Nick Haramis, Interview
This week we are back across the pond with Nick Haramis, Brooklyn-based editor-in-chief of the newly re-launched Interview. Nick shares his working week and discusses the magazine’s return to its roots as it turns 50.
Tell us about your Monday journey to work
It’s pretty typical. I live in Greenpoint, Brooklyn, which is about an hour’s subway ride from our Soho offices. I get my first coffee of the day from the same cafe with the same grumpy barista every morning, and then I begin my commute.
I guess a weird thing about me is that I only ever listen to one song per trip on a loop. This morning it was “Johnny and Mary” by Robert Palmer, over and over and over again, so I showed up to work a little woebegone.
Describe the state of your desk and what you can see in your office
I’m currently looking up at a framed Roy Lichtenstein print of a cup of steaming tea, which seems somehow appropriate. Normally my office is quite sparse, but right now most surfaces are littered with photos from our next cover story. Outside my window there’s usually a Zoolander-lite photo shoot happening, the sight of which always tickles me.
Which magazine do you first remember?
Highlights, but I don’t suppose that’s what you’re after. The first magazine—the first issue, in fact—that made me want to become an editor was Vanity Fair’s Hollywood issue (above). I was a kid and my parents thought that the publication was a little mature for me at that age, so I remember hiding it under my mattress like it was porn.
Which magazine matters to you the most right now?
I’m biased because she’s a former colleague and friend, but I think Hanya Yanagihara is doing such weird, interesting work at T, The New York Times Style Magazine.
Our editorial director, Richard Turley, has a project called Civilization that is exhilarating and predictably genius. New York is consistently great, as is Zeit and The Gentlewoman and Fantastic Man. I suppose I like them all.
Can you describe your magazine in three words?
Not really, no.
I guess between the last issue and this latest one there was a long stretch of planning and development?
Yes, we spent much of the summer simultaneously building a team and an issue. My first hire was Mel Ottenberg, our creative director. He was the only person I wanted for that role, and I was so thrilled when he accepted the job.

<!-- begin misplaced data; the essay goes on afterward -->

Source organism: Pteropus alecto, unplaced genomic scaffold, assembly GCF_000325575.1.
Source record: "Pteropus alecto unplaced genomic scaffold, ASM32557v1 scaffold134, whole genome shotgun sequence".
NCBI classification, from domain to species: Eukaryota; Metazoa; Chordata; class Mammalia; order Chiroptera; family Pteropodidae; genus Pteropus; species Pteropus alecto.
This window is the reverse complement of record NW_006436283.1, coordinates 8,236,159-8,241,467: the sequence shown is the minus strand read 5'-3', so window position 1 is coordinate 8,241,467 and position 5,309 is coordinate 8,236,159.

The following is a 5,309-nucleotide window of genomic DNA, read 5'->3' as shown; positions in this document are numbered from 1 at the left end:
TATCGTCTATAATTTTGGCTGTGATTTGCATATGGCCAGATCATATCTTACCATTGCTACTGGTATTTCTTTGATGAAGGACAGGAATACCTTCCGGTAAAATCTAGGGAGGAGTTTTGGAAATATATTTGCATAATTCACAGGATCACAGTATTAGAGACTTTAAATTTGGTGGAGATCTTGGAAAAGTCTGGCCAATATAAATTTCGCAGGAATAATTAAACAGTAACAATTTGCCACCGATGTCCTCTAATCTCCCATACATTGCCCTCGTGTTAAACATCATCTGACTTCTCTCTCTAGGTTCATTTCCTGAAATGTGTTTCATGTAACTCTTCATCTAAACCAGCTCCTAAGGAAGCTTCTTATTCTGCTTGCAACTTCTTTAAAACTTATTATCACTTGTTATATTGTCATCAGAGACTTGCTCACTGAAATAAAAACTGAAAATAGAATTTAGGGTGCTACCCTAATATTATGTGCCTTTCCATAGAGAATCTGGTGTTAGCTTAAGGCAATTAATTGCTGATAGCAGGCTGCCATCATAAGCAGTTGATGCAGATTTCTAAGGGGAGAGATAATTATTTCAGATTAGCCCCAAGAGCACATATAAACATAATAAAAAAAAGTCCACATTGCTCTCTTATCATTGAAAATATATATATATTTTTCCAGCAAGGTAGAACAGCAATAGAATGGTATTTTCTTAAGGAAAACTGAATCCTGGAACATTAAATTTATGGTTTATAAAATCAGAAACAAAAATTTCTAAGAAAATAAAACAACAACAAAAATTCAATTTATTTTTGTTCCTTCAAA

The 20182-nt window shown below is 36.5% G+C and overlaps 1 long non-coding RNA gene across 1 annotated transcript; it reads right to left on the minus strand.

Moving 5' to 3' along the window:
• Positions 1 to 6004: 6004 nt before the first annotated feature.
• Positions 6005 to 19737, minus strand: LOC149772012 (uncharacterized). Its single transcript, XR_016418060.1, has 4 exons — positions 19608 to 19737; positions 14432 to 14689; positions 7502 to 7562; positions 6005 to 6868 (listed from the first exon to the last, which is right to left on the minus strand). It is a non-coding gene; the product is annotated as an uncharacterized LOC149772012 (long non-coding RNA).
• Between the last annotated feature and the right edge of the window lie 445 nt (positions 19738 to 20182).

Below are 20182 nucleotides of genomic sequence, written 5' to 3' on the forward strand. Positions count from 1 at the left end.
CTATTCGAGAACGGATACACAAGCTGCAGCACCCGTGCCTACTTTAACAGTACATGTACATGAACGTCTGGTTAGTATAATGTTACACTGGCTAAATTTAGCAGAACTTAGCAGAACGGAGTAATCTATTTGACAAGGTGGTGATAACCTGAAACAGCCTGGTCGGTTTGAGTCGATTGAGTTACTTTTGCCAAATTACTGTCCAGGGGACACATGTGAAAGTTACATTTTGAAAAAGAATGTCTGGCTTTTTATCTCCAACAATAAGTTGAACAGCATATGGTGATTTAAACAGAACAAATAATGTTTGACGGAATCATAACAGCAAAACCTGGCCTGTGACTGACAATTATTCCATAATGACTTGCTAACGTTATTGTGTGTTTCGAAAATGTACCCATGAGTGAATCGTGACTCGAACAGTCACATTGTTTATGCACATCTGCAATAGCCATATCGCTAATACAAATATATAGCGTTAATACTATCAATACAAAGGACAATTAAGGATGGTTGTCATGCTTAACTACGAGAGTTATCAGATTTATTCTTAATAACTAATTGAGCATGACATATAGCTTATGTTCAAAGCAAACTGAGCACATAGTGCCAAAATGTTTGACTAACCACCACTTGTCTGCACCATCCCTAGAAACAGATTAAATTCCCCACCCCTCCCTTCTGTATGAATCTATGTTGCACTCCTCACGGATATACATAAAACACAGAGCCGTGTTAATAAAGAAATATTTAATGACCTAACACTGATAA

Finding Richard Turley, our editorial director, was more difficult. I met with many great designers, but all of them came from the world of fashion in a way that didn’t quite sync up with my vision for the future of the magazine.
Then we found Richard, whose work for Bloomberg Businessweek was like a visual sucker punch. I like to say that if he could make me interested in a weekly business magazine, then just imagine what he can do with Interview—but I’ve stopped saying that because it makes me sound a little stupid.
The shift in design and art direction is quite significant. Which part/ feature sums up the new approach to the magazine
The magazine has been around for what’s coming up to 50 years. In that time, it’s gone through significant changes and distinct iterations. Most recently, for about the past ten years, it has been a fashion magazine—and a truly great one.
But my interest in Interview has always been about the cacophony of personalities who crash and converge in its pages, so my main goal was to make it feel and look more irreverent and joyful and, in some ways, scrappy.
As a metonym for the new tone of the magazine, our cover star, the incredible 90-year-old French filmmaker Agnès Varda, hopefully suggests the direction we’re going.
But then you flip the page and there’s a pinup of this sweet beefcake guy from Instagram (above). And then you flip the page and there’s a thoughtful story on the author Joyce Carol Oates. And then you flip it again and there’s Yodel Kid getting a piggyback through Times Square.
What else can we look forward to from you and the new team as the magazine develops?
Something we’d all like to avoid is templatizing the magazine, although I’m not entirely sure that’s even a word.
In general, our goal is that each issue has its own visual language and identity while also feeling in dialog with the others. I want to make sure that the pages of this publication are entertaining and surprising, that there is something in there for both the high-minded thinker and the devourer of pop culture. That’s sort of the macro answer.
A specific response is that we just shot a YouTube fitness personality on the streets of New York in a thong and pleather cap with the word “Daddy” on it.
What’s going to be the highlight of the week for you?
I can’t wait to use this new shampoo I just bought, and sadly there is not an ounce of sarcasm in that statement.
What will you be doing after this chat?
I’m so hungry I could cry.